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April 14, 1989

Drugs in the Institutionalized Elderly

Author Affiliations

McGill University Montreal, Canada

McGill University Montreal, Canada

JAMA. 1989;261(14):2067-2068. doi:10.1001/jama.1989.03420140068027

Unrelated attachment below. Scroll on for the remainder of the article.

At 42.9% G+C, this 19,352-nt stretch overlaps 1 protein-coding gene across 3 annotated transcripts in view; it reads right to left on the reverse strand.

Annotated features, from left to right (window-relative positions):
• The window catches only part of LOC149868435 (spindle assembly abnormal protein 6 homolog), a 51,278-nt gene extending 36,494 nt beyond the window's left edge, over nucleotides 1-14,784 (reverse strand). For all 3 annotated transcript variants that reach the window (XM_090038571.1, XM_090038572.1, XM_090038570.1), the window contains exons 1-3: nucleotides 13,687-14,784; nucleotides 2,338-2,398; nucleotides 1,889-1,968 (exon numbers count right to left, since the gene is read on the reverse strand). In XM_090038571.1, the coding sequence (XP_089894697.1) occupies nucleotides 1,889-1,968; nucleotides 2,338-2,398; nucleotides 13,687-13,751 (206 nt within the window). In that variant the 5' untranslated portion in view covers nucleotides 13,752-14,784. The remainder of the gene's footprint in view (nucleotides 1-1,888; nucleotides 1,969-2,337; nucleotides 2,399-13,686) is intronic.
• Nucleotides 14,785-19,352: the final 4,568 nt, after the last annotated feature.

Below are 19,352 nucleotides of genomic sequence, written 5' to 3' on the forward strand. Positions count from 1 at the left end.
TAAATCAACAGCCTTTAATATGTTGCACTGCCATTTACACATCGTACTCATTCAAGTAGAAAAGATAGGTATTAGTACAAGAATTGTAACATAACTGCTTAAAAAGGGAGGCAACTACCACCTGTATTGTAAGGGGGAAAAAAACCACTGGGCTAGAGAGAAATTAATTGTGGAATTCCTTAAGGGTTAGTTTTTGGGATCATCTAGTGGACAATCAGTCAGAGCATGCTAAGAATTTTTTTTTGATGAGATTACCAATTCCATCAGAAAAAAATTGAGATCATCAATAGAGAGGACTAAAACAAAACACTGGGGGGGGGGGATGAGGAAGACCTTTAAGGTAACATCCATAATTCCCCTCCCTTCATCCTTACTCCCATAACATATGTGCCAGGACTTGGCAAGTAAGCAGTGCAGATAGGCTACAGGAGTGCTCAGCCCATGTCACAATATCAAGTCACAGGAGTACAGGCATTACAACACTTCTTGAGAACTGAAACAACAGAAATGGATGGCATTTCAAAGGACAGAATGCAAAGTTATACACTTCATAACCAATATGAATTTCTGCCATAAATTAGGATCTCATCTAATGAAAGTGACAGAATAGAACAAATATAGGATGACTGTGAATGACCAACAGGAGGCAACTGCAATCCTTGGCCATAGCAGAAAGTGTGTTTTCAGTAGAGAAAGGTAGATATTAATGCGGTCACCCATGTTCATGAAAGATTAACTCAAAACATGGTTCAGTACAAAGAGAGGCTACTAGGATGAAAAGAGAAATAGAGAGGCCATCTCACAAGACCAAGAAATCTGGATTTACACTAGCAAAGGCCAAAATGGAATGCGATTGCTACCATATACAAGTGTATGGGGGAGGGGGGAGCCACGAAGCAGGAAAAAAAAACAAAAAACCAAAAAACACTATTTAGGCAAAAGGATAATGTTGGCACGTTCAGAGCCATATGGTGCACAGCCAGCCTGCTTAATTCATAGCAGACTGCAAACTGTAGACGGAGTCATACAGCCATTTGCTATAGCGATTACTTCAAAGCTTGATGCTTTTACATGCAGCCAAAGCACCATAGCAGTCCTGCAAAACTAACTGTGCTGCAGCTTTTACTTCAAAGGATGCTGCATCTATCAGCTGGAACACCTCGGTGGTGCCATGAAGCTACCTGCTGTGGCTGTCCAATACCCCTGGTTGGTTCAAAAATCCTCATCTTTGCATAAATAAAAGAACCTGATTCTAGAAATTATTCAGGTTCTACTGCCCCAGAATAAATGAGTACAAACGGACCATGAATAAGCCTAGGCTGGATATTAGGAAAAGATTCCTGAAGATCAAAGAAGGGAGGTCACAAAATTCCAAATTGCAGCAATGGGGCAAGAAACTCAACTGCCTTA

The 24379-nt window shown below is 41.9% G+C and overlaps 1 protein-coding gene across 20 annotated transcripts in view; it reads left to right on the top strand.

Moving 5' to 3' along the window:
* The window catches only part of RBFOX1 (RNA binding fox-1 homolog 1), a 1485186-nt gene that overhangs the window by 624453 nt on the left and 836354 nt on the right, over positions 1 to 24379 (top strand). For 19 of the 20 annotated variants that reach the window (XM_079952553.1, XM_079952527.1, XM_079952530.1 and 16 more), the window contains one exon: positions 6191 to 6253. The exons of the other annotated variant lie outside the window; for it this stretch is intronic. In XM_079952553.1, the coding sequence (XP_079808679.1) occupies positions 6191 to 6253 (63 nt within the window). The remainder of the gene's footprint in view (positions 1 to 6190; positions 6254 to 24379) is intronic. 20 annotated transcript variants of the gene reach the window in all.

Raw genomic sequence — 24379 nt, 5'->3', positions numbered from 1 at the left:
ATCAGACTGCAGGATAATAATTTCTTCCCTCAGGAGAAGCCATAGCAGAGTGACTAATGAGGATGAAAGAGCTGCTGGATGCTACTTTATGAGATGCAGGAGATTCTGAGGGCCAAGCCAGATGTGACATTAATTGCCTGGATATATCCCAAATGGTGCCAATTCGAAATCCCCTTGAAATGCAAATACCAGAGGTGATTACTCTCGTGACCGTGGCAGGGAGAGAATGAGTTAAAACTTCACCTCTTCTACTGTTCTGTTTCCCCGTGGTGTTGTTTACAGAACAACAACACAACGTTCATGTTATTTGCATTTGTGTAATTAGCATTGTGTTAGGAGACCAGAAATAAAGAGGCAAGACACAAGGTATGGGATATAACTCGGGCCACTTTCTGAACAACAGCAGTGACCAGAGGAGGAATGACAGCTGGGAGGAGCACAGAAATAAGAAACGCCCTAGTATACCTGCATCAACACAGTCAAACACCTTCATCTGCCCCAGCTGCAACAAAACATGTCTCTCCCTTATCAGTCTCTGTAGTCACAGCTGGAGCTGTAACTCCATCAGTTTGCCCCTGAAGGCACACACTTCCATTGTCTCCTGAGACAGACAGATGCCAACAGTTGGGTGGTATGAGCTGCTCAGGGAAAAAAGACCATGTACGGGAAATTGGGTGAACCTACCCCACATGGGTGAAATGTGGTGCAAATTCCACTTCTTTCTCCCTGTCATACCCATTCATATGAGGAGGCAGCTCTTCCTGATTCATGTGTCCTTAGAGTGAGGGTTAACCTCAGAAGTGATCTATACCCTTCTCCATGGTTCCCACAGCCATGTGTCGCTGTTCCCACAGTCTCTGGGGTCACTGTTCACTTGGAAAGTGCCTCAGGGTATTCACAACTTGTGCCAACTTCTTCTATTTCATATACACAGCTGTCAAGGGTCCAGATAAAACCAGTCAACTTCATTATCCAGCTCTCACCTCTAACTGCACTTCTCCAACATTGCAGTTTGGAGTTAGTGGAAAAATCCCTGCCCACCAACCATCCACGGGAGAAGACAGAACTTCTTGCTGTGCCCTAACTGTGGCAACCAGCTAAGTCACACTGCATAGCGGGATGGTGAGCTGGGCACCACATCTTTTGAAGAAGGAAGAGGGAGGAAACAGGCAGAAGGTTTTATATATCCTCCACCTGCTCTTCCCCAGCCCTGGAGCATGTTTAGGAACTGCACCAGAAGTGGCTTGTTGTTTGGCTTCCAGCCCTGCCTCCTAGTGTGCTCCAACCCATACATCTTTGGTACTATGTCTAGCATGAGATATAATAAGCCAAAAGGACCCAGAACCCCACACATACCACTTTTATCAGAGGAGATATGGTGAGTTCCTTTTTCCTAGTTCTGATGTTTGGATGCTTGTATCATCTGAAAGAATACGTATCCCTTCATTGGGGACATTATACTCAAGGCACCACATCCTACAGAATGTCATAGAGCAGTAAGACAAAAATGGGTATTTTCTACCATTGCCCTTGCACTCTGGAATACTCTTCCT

To the Editor.—  A recent article by Beers et al1 and editorial by Dr Riesenberg2 comment on psychotropic drug use and polypharmacy in institutionalized geriatric patients. The established view in geriatric psychiatry that is reiterated by these articles is that the choice of psychoactive medication should be primarily based on two considerations: efficacy in treating psychopathology and potential toxicity. Another consideration is important: some of these agents, especially tricyclic antidepressants, effectively treat gastrointestinal disorders.3Almost half of patients admitted to the hospital for acute peptic ulcer disease are over 65 years of age4 and up to 90% of elderly individuals have hiatus hernia.5 The antihistaminic action of these drugs, eg, of amitriptyline, doxepin, and trimipramine, is presumably a factor in the healing of peptic ulcer disease and the relief of gastric acid hypersecretion. The anticholinergic activity of these drugs may contribute to this healing process